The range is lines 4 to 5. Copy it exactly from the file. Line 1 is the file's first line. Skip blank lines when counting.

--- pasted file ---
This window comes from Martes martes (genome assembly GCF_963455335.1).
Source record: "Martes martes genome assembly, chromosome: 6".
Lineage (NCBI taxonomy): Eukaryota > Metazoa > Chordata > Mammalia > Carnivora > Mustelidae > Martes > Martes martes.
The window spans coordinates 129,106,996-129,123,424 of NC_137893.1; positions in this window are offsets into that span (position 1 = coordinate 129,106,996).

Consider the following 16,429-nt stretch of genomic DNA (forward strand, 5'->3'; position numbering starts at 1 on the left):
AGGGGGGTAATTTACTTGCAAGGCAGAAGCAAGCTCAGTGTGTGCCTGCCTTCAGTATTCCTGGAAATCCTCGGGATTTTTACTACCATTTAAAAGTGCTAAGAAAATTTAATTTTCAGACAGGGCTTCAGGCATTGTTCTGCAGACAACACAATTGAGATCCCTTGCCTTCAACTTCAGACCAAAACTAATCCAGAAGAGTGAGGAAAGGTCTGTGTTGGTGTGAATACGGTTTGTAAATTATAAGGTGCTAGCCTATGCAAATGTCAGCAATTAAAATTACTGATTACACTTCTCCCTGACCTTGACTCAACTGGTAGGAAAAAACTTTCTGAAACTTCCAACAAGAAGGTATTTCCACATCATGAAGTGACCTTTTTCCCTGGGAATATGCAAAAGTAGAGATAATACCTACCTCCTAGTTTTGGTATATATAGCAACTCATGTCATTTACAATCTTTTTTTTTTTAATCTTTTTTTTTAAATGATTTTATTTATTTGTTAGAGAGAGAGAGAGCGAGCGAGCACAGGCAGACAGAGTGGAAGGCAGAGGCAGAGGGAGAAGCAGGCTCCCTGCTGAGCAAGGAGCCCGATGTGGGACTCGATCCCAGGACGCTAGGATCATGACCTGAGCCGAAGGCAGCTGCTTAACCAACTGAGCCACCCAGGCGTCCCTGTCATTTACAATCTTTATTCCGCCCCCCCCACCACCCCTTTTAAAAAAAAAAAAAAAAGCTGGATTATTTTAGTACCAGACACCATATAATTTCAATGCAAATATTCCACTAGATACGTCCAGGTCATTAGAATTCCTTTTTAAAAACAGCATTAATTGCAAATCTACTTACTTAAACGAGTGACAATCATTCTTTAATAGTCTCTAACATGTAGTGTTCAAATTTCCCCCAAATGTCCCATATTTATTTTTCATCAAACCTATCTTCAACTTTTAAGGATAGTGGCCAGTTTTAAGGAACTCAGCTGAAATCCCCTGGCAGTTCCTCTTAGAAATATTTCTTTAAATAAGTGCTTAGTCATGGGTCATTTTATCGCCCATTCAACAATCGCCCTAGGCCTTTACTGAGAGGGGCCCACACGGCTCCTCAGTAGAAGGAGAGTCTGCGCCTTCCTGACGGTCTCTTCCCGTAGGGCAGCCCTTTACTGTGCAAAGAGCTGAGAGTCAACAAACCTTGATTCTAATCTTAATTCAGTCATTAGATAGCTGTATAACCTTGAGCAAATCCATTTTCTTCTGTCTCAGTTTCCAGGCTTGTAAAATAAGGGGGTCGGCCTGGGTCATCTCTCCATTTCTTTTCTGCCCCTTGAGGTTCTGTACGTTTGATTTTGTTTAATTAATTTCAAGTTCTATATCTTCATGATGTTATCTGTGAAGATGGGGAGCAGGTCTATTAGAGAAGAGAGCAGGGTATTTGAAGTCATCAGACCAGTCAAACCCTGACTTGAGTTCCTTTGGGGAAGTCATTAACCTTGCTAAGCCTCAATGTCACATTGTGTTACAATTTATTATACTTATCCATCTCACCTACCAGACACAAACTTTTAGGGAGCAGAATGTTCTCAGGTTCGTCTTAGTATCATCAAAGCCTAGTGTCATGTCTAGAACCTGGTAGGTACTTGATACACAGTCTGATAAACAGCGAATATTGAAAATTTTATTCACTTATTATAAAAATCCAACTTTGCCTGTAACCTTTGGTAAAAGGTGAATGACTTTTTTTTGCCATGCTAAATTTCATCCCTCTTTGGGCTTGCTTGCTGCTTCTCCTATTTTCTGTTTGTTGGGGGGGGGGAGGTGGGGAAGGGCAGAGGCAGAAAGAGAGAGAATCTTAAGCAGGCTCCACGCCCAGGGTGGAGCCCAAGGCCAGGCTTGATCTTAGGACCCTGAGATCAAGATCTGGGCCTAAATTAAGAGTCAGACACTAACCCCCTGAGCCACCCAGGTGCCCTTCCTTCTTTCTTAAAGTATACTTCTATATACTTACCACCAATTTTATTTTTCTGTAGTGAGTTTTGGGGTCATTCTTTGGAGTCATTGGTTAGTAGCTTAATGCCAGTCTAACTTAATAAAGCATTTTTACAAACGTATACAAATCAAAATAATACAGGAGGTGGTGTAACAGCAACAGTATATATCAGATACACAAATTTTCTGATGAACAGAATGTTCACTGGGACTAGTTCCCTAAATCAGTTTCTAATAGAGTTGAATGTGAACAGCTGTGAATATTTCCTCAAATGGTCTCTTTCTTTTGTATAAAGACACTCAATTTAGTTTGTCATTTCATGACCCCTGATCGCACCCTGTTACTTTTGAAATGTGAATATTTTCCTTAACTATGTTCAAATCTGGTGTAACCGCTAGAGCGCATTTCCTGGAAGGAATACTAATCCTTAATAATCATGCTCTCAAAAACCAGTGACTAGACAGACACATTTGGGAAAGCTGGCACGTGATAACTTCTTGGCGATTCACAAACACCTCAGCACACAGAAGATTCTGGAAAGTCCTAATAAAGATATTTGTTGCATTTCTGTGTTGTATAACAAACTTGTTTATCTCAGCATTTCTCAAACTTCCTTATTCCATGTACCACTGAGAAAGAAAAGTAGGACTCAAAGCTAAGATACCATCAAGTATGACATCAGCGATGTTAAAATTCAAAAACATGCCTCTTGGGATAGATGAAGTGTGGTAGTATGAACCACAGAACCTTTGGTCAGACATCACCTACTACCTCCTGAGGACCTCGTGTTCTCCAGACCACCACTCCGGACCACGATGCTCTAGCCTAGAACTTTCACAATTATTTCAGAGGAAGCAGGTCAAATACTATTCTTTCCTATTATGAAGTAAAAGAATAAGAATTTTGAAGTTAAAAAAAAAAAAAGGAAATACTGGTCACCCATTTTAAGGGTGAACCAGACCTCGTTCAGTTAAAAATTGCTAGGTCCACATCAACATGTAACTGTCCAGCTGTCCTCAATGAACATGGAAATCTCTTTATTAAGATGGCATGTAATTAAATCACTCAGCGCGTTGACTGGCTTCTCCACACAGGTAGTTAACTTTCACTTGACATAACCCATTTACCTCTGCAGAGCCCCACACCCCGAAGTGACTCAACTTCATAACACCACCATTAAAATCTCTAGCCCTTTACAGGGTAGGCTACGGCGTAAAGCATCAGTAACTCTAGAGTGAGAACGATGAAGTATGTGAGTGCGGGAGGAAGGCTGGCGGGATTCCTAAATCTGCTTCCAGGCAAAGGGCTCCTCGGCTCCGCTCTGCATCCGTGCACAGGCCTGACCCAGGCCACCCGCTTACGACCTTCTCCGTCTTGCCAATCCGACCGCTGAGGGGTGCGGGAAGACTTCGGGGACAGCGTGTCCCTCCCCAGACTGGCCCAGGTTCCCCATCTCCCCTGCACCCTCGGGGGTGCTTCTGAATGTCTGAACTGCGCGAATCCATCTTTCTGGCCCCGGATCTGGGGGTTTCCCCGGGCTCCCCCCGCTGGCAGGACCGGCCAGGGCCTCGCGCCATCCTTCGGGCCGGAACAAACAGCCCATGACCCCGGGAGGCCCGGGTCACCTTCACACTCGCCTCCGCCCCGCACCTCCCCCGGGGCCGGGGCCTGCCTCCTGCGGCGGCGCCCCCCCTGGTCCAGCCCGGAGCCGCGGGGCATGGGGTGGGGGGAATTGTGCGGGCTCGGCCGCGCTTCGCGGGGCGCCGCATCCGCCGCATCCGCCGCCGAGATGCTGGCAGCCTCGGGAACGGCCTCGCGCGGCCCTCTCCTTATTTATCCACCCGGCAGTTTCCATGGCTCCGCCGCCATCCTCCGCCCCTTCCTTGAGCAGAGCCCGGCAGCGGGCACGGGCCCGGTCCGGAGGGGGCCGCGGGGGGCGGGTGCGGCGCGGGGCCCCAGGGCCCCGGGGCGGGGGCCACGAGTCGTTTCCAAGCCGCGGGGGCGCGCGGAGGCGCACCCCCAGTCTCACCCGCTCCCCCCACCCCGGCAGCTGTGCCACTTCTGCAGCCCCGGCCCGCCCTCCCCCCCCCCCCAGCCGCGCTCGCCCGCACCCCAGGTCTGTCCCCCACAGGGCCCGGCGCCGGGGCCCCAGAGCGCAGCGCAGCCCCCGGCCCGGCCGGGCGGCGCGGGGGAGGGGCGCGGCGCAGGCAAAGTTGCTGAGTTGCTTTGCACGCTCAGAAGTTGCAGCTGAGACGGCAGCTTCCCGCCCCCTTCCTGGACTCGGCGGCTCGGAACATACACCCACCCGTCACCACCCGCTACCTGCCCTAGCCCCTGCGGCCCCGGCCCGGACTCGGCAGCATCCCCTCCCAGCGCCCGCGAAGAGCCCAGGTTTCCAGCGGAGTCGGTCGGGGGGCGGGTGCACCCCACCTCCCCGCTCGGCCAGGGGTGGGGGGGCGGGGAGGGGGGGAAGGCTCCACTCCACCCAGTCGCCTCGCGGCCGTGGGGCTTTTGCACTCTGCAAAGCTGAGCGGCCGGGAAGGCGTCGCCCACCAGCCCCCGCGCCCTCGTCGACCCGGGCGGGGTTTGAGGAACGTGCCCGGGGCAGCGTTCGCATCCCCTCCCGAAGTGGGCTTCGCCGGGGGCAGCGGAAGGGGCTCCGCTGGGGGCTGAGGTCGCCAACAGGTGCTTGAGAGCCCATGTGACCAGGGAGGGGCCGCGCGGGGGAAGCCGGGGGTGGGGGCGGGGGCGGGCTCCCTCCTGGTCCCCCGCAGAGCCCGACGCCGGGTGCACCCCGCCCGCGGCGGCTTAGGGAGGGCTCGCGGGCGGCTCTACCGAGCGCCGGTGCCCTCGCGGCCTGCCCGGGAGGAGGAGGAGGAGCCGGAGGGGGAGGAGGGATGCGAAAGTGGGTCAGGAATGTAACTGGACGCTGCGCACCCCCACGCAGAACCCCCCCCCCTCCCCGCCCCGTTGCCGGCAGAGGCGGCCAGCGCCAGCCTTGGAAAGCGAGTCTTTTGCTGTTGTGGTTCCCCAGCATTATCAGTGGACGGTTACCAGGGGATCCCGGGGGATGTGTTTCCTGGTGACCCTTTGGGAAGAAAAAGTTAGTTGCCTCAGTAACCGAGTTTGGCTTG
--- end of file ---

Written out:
The window spans coordinates 129,106,996-129,123,424 of NC_137893.1; positions in this window are offsets into that span (position 1 = coordinate 129,106,996).

Consider the following 16,429-nt stretch of genomic DNA (forward strand, 5'->3'; position numbering starts at 1 on the left):